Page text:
For further discussion, see posts 3 and 4 (for the irreducible normativity wager), and post 9 (for the naturalist moral realism wager).
Moral uncertainty implies metaethical uncertainty or confident moral anti-realism
Not everything people call “moral realism” comes with action-relevant implications for effective altruists. If we consider how one could attain justified confidence in moral realism “worthy of the name,” we find – so I argue – that such confidence appears incompatible with remaining morally uncertain. Another way to say this is that the main route to moral realism is developing confidence in some object-level ethical theory.
For further discussion, see post 6.
Mistaken metaethics can inspire poorly-grounded moral views
Peter Singer wrote an essay in 1973 on why metaethics perhaps doesn’t deserve too much attention. In many ways, I still agree with this. However, some people may believe that metaethical disagreements are entirely unimportant. I disagree because there are situations where someone’s metaethical beliefs can directly cause them to reason about morality in ways they wouldn’t otherwise endorse. For example, (false) belief in moral realism can induce more philosophical “bullet biting” than someone may otherwise be prone to accept, and it can make someone stay “passive” in their moral reasoning, which could prevent them from forming convictions about what to value.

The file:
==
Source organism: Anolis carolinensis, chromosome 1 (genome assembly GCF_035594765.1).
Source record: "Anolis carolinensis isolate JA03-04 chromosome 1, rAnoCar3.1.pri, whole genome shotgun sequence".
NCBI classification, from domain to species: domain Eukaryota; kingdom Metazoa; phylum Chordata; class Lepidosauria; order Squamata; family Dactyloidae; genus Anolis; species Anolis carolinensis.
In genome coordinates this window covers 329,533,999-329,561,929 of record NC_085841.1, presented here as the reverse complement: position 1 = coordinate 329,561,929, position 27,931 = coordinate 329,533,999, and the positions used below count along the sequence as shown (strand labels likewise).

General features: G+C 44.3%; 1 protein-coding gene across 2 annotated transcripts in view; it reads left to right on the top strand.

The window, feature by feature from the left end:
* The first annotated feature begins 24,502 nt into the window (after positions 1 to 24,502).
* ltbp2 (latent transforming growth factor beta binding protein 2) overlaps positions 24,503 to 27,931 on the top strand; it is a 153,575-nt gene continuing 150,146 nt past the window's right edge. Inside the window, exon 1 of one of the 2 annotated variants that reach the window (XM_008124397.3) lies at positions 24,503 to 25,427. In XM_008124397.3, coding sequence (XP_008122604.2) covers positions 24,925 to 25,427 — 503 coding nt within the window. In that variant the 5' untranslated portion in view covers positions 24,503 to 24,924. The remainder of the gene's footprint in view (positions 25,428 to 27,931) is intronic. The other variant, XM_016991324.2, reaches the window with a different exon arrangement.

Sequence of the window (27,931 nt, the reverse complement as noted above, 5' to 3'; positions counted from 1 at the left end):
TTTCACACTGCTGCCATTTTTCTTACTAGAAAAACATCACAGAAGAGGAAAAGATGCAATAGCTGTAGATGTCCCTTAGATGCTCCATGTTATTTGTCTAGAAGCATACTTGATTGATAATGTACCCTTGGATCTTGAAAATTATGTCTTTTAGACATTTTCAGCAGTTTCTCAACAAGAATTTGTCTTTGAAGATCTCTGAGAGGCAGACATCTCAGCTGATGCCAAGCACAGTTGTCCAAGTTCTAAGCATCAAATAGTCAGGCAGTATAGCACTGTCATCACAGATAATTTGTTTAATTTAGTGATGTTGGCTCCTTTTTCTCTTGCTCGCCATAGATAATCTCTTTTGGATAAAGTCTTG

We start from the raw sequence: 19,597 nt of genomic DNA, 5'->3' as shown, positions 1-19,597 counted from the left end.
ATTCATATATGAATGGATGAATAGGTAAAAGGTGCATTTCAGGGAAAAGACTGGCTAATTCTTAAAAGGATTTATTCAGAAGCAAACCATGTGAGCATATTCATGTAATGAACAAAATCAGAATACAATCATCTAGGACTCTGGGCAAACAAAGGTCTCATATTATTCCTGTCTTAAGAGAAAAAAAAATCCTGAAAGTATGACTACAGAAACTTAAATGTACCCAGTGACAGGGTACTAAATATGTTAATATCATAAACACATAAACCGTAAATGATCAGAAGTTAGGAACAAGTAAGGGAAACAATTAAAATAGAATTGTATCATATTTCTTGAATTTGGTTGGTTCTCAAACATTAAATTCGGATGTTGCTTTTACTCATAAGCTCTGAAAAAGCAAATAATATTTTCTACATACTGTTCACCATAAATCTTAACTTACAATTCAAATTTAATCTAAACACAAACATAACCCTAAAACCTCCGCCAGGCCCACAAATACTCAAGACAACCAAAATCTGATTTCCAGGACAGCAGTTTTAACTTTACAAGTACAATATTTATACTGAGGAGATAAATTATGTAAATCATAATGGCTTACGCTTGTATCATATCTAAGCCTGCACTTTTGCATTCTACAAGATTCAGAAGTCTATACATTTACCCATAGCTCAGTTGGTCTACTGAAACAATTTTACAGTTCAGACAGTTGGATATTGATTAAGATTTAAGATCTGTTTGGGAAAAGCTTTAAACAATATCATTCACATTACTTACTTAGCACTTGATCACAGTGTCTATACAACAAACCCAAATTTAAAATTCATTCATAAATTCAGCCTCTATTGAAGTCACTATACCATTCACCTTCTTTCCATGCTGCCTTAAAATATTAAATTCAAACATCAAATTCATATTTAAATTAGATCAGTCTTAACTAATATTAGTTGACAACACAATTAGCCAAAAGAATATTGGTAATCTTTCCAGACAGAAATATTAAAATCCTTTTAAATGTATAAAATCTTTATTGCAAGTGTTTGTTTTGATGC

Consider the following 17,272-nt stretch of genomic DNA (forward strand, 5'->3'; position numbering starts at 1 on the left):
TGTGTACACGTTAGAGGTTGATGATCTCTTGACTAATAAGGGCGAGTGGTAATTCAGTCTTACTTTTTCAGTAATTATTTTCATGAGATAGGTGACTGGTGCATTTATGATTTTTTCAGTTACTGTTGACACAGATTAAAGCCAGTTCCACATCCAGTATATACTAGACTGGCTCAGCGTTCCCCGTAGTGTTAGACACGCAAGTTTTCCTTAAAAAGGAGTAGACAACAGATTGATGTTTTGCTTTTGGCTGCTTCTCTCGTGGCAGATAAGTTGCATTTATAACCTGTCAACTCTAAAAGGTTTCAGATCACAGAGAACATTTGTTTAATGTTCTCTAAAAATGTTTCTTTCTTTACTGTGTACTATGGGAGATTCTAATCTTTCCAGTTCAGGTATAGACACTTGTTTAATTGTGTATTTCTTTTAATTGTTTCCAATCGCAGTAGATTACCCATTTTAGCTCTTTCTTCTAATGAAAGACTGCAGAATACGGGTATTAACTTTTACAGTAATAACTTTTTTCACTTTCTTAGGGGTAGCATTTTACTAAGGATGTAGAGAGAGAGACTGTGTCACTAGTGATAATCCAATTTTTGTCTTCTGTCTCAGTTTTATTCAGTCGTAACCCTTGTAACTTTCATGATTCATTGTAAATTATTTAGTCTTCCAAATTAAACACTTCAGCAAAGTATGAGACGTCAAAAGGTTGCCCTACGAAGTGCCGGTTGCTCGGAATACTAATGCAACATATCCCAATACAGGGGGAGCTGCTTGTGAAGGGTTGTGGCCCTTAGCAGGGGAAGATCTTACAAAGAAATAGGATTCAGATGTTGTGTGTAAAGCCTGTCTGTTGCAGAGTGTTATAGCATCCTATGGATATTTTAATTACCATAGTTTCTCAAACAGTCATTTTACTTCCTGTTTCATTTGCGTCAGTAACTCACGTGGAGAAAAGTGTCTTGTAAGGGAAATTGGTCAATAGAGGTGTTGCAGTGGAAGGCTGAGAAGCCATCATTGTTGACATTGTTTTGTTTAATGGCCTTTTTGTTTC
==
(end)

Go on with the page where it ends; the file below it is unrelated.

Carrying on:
For further discussion, see posts 7 and 9.
Peer disagreement on moral questions isn’t always a cause of concern
If moral realism is true, you probably want to update towards the moral views of philosophically knowledgeable people and good/sophisticated reasoners. On the other hand, if moral anti-realism is true, you want to update to people who are all of the above and share your most fundamental intuition(s) about how to reason or what to value. By “your most fundamental intuition(s),” I mean things you are confident you’d never give up unless you absolutely had to. (Note that some people may not have “most fundamental intuitions” in that sense; finding a proposition “very counterintuitive,” for instance, is too weak to qualify.)
For further discussion, see posts 8 and 9.
“Moral uncertainty” is important but quite the rabbit hole